Under a judge’s tentative ruling Friday, the Oracle women are poised to lose the class-action status they earlier won that gave them powerful leverage in a five-year court fight with their employer.
A California state judge agreed with Oracle on that it would be unmanageable to proceed to trial with a class of more than 3,000 female employees in 125 different job classifications.
In 2020, the three women leading the suit against Oracle achieved a milestone by becoming the first to win class-action status in a discrimination case against a large technology company. Aggregating claims on behalf of a large group allows plaintiffs to pool resources and negotiate for a much bigger payout.
Female engineers at both
The women suing Google fared better, winning a ruling in 2021 that allowed the case to advance on behalf of 11,000 women seeking more than $600 million.
The women said in a court filing that the company paid female employees approximately $16,794 less per year than a “the similarly situated man,” citing an analysis by an economist at University of California at Irvine.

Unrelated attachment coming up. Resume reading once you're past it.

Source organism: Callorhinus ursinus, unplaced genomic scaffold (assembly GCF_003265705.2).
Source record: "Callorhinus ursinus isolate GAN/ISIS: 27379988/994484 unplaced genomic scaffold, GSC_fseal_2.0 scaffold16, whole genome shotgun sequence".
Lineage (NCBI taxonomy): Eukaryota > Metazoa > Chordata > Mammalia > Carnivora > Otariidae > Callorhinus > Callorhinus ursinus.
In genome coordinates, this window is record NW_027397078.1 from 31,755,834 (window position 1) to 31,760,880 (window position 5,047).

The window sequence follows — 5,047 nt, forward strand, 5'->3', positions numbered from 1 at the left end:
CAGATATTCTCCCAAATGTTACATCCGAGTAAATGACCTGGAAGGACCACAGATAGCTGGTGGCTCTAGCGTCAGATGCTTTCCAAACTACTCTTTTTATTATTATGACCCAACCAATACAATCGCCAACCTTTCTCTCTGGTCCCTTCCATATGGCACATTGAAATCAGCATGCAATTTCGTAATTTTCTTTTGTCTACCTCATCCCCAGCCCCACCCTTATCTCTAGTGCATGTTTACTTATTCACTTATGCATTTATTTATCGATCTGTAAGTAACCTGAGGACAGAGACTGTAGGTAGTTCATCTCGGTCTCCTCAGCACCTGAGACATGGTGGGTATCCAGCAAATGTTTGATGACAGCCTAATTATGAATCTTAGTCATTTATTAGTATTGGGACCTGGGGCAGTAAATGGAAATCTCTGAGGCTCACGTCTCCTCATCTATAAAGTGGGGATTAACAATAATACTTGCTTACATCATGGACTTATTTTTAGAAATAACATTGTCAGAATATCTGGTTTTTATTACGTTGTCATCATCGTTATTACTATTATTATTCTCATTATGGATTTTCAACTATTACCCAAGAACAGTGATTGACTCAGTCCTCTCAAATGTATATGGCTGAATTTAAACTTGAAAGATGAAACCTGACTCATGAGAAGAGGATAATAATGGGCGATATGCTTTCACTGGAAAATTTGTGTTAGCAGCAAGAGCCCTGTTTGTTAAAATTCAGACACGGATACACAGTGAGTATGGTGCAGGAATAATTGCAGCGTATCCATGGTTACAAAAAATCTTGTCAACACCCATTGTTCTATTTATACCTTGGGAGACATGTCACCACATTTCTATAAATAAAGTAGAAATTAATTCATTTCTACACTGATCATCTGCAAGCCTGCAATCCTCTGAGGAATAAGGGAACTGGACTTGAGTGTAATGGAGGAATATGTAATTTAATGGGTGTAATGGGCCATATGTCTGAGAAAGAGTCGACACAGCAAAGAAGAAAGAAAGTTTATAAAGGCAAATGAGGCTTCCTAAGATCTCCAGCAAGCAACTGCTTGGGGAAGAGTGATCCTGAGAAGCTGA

The accord announced Friday by lawyers for the plaintiffs covers about 15,500 women at Google in 236 different job titles.
In addition to the settlement fund, an independent expert will analyze Google’s hiring practices and and independent labor economist will review the company’s pay equity studies,
“As a woman who’s spent her entire career in the tech industry, I’m optimistic that the actions Google has agreed to take as part of this settlement will ensure more equity for women,” Holly Pease, one of the plaintiffs, said in the statement.
The Google deal must be approved by a judge. A hearing on a preliminary approval is scheduled for June 21, the law firms said. Alphabet representatives didn’t respond after regular business hours to a request for comment.
In the Oracle case, San Mateo County Superior Court Judge
Before the 2020 ruling, Oracle argued that the lawsuit wrongly compares women and men tagged with the same job codes even though such coding doesn’t mean the work requires similar skills, effort or responsibility, because Oracle’s products and services vary so widely.
An Oracle spokesperson didn’t immediately respond to a request for comment.
The Oracle case is Jewett v. Oracle America Inc., 17-CIV-02669, California Superior Court, County of San Mateo (Redwood City). The Google case is Ellis v. Google LLC, CGC-17-561299, California Superior Court, County of San Francisco.
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